Karnataka: Protests against CM Bommai for remarks on moral policing
The protests come at a time when Karnataka has seen at least 10 incidents of moral policing and communal violence with perpetrators almost getting a free hand to indulge in activities like assaulting interfaith couples.
Activists, human rights workers, lawyers, LGBTQIA community and several other sections of the society gathered in huge numbers across regions in Karnataka on Thursday in protest demanding an apology from Karnataka chief minister Basavaraj Bommai for his October 13 remarks in Mangaluru after a spate of incidents relating to moral policing, communal violence and hate crimes.
“The communal health of the state is fast deteriorating owing to the rising violence by Hindutva groups. These organizations are effectively imposing social segregation on the basis of religion, gender and caste which is contrary to the core principles of the Constitution of fraternity and secularism. In fact, in S.R. Bommai vs. Union of India (UOI) and Ors., the Supreme Court has categorically held that secularism is a basic feature of the Constitution. Despite this, you have failed to take any action against any such groups,” the protestors said in a statement released on Thursday.
“We wish to bring to your notice the oath taken by you when you were sworn in as the 23rd chief minister of the state of Karnataka under the third schedule of the Constitution of India, in which you have solemnly affirmed to bear true faith and allegiance to the Constitution as by law established, to uphold the sovereignty and integrity of India, to faithfully and conscientiously discharge your duties as the chief minister for the state of Karnataka, and to do right to all manner of people in accordance with the Constitution and the law without fear or favour, affection or ill-will. And you have acted in complete violation of this constitutional obligation,” the protesters said in its statement.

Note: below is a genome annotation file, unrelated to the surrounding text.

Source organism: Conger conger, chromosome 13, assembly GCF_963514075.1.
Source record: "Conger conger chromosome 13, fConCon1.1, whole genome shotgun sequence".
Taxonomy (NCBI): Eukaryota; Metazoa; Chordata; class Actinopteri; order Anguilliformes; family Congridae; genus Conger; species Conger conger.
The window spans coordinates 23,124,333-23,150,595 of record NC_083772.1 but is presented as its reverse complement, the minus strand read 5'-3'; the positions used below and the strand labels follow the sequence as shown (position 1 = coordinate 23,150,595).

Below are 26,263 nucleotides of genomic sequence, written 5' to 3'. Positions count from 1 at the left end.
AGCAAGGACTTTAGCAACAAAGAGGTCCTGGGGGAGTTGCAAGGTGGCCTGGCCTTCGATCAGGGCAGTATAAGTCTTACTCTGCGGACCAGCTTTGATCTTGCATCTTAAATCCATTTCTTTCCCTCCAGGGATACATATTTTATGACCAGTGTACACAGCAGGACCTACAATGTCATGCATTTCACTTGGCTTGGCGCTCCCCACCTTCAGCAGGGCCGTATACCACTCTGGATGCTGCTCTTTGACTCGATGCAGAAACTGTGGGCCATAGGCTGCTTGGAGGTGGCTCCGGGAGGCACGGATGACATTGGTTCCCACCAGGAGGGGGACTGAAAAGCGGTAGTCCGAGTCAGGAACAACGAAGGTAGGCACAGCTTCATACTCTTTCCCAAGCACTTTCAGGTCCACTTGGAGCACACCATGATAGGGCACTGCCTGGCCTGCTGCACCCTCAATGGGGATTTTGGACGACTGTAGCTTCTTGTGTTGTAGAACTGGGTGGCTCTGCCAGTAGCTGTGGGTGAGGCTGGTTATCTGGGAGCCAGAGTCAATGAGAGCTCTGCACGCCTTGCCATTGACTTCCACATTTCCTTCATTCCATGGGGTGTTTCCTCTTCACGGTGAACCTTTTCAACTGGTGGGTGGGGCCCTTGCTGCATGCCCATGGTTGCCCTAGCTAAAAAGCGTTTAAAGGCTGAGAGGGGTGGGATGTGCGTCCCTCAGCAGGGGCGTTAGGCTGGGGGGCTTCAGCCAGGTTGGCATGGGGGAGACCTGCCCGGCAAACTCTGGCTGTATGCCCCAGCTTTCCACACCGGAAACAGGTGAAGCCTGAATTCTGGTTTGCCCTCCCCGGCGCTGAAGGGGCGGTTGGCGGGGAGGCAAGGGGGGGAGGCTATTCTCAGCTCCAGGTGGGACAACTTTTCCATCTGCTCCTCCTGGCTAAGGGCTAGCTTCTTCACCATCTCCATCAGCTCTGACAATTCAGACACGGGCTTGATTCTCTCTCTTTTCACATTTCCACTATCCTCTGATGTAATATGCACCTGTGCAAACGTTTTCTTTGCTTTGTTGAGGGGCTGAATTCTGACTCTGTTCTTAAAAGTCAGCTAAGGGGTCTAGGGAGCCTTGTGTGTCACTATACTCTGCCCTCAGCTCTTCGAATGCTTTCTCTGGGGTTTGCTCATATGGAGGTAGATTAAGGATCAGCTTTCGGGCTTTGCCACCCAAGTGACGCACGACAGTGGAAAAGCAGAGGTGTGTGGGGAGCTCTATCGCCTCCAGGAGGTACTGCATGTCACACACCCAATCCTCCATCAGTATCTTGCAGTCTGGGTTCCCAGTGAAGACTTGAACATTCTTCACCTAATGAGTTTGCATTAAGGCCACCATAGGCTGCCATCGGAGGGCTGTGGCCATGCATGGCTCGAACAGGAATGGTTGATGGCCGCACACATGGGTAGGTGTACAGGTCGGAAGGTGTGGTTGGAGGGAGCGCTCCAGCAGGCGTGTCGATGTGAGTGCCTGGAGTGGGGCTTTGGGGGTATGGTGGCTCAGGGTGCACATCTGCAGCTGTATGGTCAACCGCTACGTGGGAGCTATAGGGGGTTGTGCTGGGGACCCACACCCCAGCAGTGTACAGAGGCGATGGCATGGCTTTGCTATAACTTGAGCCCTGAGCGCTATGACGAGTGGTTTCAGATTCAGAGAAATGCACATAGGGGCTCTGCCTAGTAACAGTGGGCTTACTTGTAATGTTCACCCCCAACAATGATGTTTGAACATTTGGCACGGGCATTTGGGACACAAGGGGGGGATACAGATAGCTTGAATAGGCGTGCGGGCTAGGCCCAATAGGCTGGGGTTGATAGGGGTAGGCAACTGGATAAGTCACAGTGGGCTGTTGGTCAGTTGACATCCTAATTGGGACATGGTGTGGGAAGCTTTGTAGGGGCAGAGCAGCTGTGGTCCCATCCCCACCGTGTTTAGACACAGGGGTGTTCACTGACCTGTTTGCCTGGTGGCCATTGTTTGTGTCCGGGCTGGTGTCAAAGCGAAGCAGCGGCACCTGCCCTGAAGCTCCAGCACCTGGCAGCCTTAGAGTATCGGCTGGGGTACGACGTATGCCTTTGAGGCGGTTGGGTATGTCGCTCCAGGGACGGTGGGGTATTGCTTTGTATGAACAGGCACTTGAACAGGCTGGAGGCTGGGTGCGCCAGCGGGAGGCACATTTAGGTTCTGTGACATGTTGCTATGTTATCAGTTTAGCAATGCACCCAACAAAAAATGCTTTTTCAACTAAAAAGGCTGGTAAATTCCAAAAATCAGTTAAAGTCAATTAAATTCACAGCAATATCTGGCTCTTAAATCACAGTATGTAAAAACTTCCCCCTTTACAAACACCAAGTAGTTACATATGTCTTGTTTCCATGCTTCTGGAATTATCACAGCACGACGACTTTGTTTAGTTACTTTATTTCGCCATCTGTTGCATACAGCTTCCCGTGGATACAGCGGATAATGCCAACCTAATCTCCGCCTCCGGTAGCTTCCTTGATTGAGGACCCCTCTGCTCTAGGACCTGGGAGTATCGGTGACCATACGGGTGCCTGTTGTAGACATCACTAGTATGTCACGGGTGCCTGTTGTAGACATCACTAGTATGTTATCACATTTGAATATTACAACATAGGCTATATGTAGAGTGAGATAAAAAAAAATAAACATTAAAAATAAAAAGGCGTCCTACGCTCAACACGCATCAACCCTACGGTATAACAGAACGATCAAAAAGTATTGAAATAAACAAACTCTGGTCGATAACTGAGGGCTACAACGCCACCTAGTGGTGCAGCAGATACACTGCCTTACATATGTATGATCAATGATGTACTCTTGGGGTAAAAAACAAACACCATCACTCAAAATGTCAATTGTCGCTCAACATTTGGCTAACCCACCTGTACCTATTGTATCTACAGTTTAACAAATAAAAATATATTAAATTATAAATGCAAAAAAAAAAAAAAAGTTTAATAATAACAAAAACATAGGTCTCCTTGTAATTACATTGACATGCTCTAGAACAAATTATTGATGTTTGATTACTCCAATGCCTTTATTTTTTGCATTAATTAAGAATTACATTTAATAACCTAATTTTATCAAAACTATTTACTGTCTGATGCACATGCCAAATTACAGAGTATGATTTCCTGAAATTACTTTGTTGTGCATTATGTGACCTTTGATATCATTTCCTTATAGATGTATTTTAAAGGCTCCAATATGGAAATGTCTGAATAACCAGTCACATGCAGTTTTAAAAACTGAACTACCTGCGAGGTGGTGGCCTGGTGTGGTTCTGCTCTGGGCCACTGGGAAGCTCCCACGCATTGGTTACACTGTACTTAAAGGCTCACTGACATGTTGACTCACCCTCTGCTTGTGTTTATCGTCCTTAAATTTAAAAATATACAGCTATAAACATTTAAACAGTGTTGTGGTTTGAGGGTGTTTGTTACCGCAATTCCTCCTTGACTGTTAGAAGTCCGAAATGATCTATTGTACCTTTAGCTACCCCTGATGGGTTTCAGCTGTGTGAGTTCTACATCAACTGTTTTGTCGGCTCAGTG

The protests come at a time when Karnataka has seen at least 10 incidents of moral policing and communal violence with perpetrators almost getting a free hand to indulge in activities like assaulting interfaith couples, questioning and discriminating against persons from other religions and sometimes, murdering people for any relationship from other communities.
“When sentiments are hurt, it is natural that there are actions and reactions. Even the youth should keep in mind these sentiments and act accordingly. This is a societal question. Society needs morality. Can we live without morality? No, we cannot. Relationships and peace are maintained by this morality,” Bommai had said on October 13.